Prime Minister Narendra Modi would attend the first-ever in-person Quad summit at the White House on September 24.
It will also be attended by Prime Minister Scott Morrison of Australia and Japanese premier Yoshihide Suga, the White House announced on Monday.
The four leaders would discuss deepening their ties and advancing practical cooperation on areas like combatting Covid-19, addressing the climate crisis and promoting a free and open Indo-Pacific, the White House Press Secretary Jen Psaki said.
The Biden-Harris administration has made elevating the Quad a priority, as seen through the first-ever Quad Leaders-level engagement in March, which was virtual, and now this Summit, which will be in-person, she said.
In March, President Biden hosted the first-ever summit of the Quad leaders in the virtual format that vowed to strive for an Indo-Pacific region that is free, open, inclusive, anchored by democratic ?values, and unconstrained by coercion, sending a subtle message to China.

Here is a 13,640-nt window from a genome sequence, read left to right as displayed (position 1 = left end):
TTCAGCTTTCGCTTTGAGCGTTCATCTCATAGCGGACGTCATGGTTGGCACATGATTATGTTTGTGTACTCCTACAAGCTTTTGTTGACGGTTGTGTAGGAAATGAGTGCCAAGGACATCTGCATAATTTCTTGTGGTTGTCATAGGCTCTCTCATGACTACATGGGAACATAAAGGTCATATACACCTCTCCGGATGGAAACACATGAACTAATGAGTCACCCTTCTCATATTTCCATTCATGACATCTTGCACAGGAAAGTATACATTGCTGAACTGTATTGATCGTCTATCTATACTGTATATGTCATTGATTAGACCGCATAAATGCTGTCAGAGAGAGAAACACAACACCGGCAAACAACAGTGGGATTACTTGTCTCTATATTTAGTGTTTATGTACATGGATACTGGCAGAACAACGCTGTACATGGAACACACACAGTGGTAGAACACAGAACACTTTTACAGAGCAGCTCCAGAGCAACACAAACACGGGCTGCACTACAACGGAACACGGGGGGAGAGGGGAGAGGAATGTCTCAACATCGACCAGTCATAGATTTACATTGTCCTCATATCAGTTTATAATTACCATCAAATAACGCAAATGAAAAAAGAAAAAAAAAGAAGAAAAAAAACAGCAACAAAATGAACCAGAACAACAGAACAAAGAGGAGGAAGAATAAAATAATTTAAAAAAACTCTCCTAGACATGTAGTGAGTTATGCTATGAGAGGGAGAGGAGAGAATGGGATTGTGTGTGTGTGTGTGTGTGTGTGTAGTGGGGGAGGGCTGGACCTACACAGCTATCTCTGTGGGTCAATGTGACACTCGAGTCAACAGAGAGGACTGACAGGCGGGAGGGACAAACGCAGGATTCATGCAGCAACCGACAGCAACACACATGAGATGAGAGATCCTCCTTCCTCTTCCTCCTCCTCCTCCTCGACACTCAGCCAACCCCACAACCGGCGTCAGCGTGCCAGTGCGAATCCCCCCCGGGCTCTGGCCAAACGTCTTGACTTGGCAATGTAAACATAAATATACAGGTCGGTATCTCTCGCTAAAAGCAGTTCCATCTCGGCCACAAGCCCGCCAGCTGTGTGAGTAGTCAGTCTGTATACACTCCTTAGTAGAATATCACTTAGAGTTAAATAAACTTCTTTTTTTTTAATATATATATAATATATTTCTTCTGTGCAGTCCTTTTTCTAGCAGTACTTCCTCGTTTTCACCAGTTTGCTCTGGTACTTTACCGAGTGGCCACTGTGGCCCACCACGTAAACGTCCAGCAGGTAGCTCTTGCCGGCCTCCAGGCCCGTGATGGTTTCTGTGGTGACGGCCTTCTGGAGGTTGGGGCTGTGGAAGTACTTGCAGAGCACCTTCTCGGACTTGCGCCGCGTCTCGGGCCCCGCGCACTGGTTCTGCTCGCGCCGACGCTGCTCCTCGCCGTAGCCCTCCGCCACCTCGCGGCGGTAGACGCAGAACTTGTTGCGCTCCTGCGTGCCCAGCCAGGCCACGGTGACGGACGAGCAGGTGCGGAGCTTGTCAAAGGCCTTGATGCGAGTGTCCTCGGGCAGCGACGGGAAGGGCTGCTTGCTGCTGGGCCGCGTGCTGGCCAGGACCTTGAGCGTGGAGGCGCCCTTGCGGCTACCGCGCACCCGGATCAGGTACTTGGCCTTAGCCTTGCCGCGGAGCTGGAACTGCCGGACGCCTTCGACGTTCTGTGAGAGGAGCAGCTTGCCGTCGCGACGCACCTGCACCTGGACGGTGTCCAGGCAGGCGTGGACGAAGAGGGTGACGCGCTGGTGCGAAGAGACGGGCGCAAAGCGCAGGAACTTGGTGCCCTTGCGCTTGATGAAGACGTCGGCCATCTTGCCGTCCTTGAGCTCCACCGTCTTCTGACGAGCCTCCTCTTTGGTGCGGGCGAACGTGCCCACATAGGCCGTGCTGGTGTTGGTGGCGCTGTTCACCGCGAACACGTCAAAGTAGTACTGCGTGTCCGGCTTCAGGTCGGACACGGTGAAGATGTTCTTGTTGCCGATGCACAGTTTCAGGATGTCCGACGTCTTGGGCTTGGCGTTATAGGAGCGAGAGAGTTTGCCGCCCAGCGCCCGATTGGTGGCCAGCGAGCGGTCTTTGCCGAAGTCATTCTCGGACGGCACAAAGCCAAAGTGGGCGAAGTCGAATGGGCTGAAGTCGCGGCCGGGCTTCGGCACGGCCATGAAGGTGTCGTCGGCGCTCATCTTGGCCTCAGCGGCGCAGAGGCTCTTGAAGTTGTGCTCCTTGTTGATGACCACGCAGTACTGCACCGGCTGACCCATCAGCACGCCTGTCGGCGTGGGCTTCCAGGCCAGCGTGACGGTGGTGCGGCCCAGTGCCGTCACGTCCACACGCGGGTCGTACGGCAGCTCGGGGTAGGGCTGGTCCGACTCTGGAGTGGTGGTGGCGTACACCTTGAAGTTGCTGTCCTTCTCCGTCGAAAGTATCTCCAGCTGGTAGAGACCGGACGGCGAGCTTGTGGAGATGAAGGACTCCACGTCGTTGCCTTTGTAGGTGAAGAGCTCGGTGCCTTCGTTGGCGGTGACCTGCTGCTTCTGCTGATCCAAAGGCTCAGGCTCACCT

“President Joseph R. Biden, Jr. will host the first-ever Quad Leaders Summit at the White House on September 24. President Biden is looking forward to welcoming to the White House Prime Minister Scott Morrison of Australia, Prime Minister Narendra Modi of India, and Prime Minister Yoshihide Suga of Japan,” Psaki said.
“Hosting the leaders of the Quad demonstrates the Biden-Harris administration’s priority of engaging in the Indo-Pacific, including through new multilateral configurations to meet the challenges of the 21st century,” she said.
According to the White House, the Quad Leaders will be focused on deepening their ties and advancing practical cooperation on areas such as combatting COVID-19, addressing the climate crisis, partnering on emerging technologies and cyberspace and promoting a free and open Indo-Pacific.
The Quad summit will take place amidst China's aggressive behaviour in the resource-rich South China Sea.
Beijing claims almost all of the 1.3 million square mile South China Sea as its sovereign territory. China has been building military bases on artificial islands in the region also claimed by Brunei, Malaysia, the Philippines, Taiwan and Vietnam.
In November 2017, India, Japan, the US and Australia gave shape to the long-pending proposal of setting up the Quad to develop a new strategy to keep the critical sea routes in the Indo-Pacific free of any influence.